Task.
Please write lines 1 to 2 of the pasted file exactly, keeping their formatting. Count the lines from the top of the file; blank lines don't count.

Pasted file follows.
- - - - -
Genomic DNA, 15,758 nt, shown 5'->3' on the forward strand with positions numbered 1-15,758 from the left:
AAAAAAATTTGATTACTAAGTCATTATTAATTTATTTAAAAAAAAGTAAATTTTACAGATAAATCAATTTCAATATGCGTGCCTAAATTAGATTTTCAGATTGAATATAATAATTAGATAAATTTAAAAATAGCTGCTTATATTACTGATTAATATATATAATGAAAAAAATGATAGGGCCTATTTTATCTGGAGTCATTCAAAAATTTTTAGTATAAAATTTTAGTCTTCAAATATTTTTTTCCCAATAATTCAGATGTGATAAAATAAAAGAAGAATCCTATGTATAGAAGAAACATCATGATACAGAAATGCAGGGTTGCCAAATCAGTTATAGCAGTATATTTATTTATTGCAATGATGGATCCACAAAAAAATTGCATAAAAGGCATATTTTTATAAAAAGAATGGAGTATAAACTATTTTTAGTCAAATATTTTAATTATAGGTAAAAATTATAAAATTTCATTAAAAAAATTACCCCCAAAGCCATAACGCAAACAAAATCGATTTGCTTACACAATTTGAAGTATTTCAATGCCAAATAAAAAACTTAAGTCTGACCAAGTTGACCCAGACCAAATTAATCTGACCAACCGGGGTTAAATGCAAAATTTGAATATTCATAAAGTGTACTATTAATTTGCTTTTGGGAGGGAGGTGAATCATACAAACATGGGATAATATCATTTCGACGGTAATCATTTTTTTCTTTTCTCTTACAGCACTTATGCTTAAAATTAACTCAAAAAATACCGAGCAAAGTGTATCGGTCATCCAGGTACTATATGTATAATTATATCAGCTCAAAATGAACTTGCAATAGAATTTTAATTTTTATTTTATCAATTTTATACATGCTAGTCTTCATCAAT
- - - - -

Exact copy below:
Genomic DNA, 15,758 nt, shown 5'->3' on the forward strand with positions numbered 1-15,758 from the left:
AAAAAAATTTGATTACTAAGTCATTATTAATTTATTTAAAAAAAAGTAAATTTTACAGATAAATCAATTTCAATATGCGTGCCTAAATTAGATTTTCAGATTGAATATAATAATTAGATAAATTTAAAAATAGCTGCTTATATTACTGATTAATATATATAATGAAAAAAATGATAGGGCCTATTTTATCTGGAGTCATTCAAAAATTTTTAGTATAAAATTTTAGTCTTCAAATATTTTTTTCCCAATAATTCAGATGTGATAAAATAAAAGAAGAATCCTATGTATAGAAGAAACATCATGATACAGAAATGCAGGGTTGCCAAATCAGTTATAGCAGTATATTTATTTATTGCAATGATGGATCCACAAAAAAATTGCATAAAAGGCATATTTTTATAAAAAGAATGGAGTATAAACTATTTTTAGTCAAATATTTTAATTATAGGTAAAAATTATAAAATTTCATTAAAAAAATTACCCCCAAAGCCATAACGCAAACAAAATCGATTTGCTTACACAATTTGAAGTATTTCAATGCCAAATAAAAAACTTAAGTCTGACCAAGTTGACCCAGACCAAATTAATCTGACCAACCGGGGTTAAATGCAAAATTTGAATATTCATAAAGTGTACTATTAATTTGCTTTTGGGAGGGAGGTGAATCATACAAACATGGGATAATATCATTTCGACGGTAATCATTTTTTTCTTTTCTCTTACAGCACTTATGCTTAAAATTAACTCAAAAAATACCGAGCAAAGTGTATCGGTCATCCAGGTACTATATGTATAATTATATCAGCTCAAAATGAACTTGCAATAGAATTTTAATTTTTATTTTATCAATTTTATACATGCTAGTCTTCATCAAT